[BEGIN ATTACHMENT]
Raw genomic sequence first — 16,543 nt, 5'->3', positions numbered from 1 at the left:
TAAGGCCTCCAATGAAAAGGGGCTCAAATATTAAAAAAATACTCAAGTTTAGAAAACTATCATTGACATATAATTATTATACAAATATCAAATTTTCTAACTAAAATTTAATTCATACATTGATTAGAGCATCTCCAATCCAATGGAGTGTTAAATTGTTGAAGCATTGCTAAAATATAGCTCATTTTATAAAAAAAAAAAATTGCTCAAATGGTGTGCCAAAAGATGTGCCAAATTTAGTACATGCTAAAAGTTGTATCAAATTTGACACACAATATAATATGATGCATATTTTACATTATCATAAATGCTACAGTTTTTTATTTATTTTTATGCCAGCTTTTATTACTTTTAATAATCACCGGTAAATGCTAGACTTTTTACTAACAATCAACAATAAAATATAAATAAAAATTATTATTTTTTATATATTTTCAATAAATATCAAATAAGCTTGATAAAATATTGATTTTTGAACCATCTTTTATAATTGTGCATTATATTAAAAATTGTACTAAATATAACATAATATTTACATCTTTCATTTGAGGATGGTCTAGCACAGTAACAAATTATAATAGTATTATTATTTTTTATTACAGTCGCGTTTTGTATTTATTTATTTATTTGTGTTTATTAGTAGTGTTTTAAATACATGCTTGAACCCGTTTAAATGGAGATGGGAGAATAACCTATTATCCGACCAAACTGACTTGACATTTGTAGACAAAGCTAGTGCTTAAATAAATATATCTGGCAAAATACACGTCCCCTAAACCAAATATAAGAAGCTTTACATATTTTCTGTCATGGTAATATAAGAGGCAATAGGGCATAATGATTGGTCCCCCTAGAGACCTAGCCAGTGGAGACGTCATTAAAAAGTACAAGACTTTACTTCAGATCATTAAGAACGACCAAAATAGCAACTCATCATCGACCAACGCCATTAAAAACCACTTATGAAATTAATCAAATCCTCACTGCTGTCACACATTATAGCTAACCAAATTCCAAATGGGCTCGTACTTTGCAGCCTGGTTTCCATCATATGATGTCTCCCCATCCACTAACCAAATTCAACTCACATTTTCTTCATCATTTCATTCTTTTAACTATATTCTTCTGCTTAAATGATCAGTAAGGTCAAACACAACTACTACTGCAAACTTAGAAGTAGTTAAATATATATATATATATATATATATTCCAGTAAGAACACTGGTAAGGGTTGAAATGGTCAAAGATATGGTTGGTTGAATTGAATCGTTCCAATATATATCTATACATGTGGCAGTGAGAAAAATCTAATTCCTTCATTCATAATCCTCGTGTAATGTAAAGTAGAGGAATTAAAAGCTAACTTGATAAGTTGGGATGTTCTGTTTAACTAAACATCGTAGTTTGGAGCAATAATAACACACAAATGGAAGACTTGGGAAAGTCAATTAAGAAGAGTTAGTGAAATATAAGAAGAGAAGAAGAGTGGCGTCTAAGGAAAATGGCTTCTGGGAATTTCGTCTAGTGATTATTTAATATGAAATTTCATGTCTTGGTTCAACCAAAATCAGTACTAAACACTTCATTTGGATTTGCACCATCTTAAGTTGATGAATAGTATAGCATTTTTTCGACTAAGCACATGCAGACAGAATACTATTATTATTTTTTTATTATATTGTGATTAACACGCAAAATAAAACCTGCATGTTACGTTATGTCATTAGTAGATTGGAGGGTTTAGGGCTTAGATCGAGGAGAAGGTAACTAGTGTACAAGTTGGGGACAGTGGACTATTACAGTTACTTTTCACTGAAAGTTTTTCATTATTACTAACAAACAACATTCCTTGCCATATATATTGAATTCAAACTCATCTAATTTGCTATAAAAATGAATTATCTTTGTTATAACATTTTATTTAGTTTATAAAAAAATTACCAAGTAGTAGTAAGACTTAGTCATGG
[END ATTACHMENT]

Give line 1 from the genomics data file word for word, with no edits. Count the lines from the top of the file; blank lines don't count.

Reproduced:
Raw genomic sequence first — 16,543 nt, 5'->3', positions numbered from 1 at the left: